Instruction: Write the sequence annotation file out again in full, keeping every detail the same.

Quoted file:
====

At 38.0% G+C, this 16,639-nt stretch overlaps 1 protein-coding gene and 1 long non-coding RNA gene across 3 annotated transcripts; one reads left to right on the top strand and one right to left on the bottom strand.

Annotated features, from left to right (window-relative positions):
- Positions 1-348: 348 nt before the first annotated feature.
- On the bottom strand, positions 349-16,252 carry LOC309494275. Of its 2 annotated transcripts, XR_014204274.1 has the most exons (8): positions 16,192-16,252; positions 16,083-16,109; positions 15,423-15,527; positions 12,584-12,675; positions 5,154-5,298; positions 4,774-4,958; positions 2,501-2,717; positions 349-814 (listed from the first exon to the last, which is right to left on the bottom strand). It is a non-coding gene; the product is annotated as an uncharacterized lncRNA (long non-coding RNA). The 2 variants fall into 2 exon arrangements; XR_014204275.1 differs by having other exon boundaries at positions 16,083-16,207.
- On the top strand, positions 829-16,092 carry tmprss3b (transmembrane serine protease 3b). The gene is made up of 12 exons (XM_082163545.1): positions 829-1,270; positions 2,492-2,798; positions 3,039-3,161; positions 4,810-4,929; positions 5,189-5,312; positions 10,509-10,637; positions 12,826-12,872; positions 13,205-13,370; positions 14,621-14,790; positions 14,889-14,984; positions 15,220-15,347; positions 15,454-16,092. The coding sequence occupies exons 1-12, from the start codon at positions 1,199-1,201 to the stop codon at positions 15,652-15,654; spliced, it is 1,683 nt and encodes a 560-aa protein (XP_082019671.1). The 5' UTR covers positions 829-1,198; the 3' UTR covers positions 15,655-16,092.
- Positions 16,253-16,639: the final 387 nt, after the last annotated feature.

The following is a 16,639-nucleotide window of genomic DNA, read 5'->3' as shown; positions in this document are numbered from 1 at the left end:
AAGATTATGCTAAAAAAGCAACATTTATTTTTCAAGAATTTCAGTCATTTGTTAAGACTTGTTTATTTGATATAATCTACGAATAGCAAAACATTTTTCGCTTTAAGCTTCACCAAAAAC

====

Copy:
At 38.0% G+C, this 16,639-nt stretch overlaps 1 protein-coding gene and 1 long non-coding RNA gene across 3 annotated transcripts; one reads left to right on the top strand and one right to left on the bottom strand.

Annotated features, from left to right (window-relative positions):
- Positions 1-348: 348 nt before the first annotated feature.
- On the bottom strand, positions 349-16,252 carry LOC309494275. Of its 2 annotated transcripts, XR_014204274.1 has the most exons (8): positions 16,192-16,252; positions 16,083-16,109; positions 15,423-15,527; positions 12,584-12,675; positions 5,154-5,298; positions 4,774-4,958; positions 2,501-2,717; positions 349-814 (listed from the first exon to the last, which is right to left on the bottom strand). It is a non-coding gene; the product is annotated as an uncharacterized lncRNA (long non-coding RNA). The 2 variants fall into 2 exon arrangements; XR_014204275.1 differs by having other exon boundaries at positions 16,083-16,207.
- On the top strand, positions 829-16,092 carry tmprss3b (transmembrane serine protease 3b). The gene is made up of 12 exons (XM_082163545.1): positions 829-1,270; positions 2,492-2,798; positions 3,039-3,161; positions 4,810-4,929; positions 5,189-5,312; positions 10,509-10,637; positions 12,826-12,872; positions 13,205-13,370; positions 14,621-14,790; positions 14,889-14,984; positions 15,220-15,347; positions 15,454-16,092. The coding sequence occupies exons 1-12, from the start codon at positions 1,199-1,201 to the stop codon at positions 15,652-15,654; spliced, it is 1,683 nt and encodes a 560-aa protein (XP_082019671.1). The 5' UTR covers positions 829-1,198; the 3' UTR covers positions 15,655-16,092.
- Positions 16,253-16,639: the final 387 nt, after the last annotated feature.

The following is a 16,639-nucleotide window of genomic DNA, read 5'->3' as shown; positions in this document are numbered from 1 at the left end:
AAGATTATGCTAAAAAAGCAACATTTATTTTTCAAGAATTTCAGTCATTTGTTAAGACTTGTTTATTTGATATAATCTACGAATAGCAAAACATTTTTCGCTTTAAGCTTCACCAAAAAC